Haven’t confirmed your weekend plans yet? A rare and massive flower is forecasted to bloom in the next few days for the first time in nearly 80 years at New York Botanical Garden’s Enid A. Haupt Conservatory. This is a perfect, albeit smelly, reason to make the trek up to the Bronx to check out both the sensational bloom and art on display.
One of the largest flowers in the world, the Titan Arum (full name: Amorphophallus titanium), reaches 12 feet tall in its natural habitat of Sumatra, Indonesia, and in between six to eight feet tall in cultivation. Popularly dubbed the corpse flower, the smell of rancid meat is emitted during its 24-36 hour blooming process—meant to attract pollinating pollinators that feed on dead animals. Horticulturalists noted the flower bud on this on July 15. This particular specimen was the first ever to bloom in the western hemisphere in 1937.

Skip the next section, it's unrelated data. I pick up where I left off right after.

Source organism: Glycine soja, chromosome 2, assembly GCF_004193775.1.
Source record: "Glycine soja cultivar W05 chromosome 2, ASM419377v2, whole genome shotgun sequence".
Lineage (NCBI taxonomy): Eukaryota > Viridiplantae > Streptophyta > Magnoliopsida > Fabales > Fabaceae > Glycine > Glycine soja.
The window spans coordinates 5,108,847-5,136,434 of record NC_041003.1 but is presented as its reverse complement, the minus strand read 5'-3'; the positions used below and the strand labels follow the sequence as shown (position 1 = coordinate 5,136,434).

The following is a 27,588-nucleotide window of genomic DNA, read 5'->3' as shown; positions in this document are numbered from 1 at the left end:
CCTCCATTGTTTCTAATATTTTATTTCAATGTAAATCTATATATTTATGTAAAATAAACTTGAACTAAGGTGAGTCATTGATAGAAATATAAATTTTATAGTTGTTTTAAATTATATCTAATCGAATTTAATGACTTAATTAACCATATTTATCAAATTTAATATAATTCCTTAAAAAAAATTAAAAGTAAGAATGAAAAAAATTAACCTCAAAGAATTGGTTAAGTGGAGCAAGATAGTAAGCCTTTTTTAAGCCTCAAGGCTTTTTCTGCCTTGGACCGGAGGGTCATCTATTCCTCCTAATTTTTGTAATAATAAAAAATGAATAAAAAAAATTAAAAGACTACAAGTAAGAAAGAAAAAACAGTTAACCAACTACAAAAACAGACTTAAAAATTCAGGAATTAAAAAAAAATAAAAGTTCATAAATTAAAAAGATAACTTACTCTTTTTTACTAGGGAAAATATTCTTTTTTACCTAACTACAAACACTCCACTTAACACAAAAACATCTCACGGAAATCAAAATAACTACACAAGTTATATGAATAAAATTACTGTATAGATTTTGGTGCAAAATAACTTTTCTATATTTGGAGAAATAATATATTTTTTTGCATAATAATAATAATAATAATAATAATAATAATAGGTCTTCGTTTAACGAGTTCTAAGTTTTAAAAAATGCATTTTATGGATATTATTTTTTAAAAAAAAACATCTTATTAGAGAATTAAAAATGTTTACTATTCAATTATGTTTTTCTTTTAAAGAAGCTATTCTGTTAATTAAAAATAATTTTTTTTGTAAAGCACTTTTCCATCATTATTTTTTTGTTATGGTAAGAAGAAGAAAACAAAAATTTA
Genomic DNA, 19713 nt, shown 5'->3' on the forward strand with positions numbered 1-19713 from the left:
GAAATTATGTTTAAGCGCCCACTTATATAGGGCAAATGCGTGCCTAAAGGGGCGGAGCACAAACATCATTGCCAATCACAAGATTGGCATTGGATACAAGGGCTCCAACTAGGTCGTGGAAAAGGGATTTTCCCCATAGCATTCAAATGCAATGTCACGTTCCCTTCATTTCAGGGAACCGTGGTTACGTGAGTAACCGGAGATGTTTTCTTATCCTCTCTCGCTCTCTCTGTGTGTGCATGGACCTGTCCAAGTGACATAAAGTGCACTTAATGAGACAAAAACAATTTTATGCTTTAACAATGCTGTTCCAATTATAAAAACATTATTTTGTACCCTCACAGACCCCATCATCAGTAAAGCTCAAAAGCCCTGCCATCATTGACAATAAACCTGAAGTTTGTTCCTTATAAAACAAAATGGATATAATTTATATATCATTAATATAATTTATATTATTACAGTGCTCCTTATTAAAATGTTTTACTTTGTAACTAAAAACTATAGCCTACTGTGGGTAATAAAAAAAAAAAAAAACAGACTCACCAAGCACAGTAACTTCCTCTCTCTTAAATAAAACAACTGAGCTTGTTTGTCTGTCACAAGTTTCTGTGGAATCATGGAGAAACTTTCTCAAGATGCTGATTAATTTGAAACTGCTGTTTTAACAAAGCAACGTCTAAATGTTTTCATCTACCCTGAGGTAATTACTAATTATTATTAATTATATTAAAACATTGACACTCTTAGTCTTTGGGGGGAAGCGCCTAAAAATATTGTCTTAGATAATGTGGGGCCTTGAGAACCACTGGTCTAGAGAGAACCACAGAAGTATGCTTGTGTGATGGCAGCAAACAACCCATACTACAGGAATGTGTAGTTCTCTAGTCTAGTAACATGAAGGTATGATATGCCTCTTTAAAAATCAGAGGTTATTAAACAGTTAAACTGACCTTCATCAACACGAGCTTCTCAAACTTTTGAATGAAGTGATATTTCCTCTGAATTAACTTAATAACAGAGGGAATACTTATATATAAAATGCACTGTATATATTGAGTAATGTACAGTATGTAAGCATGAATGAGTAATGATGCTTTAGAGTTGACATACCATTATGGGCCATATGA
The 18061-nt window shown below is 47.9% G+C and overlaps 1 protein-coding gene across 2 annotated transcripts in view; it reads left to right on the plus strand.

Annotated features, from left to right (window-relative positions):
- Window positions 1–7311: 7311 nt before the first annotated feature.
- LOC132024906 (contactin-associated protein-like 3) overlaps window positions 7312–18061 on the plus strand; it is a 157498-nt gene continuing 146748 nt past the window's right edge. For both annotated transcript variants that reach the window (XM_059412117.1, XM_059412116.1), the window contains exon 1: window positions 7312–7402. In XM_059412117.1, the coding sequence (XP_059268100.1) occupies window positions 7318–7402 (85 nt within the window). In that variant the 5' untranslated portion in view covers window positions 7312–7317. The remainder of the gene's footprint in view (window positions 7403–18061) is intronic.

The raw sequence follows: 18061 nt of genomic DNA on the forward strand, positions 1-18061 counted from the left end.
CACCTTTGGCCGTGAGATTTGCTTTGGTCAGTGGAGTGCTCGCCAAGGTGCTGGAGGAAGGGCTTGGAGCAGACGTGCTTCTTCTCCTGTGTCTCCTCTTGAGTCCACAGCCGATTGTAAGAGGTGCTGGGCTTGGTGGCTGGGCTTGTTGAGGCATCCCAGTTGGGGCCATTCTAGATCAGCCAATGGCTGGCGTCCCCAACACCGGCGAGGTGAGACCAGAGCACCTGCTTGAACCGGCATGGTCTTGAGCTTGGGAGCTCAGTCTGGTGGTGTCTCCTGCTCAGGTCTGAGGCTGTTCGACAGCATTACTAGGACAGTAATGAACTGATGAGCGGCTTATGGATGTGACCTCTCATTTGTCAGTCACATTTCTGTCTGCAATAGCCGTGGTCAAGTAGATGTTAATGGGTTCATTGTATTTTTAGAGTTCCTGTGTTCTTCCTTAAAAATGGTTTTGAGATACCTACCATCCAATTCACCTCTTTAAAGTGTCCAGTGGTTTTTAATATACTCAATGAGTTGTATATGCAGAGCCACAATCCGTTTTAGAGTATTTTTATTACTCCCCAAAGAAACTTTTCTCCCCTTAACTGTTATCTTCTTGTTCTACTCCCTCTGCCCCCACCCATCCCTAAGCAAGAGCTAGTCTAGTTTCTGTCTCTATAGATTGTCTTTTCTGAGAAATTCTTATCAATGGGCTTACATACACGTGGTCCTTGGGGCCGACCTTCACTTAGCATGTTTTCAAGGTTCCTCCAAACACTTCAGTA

To avoid the smell, check out the blooming cycle, depicted in a sculptural diagram by Tom Otterness outside the Nolen Greenhouses for Living Collections. Inside the Art Gallery, a more palatable garden scene is on view in Impressionism: American Gardens on Canvas (on view thru Sept. 11), with more than 20 paintings and sculpture by such American artists as Childe Hassam and John Singer Sargent.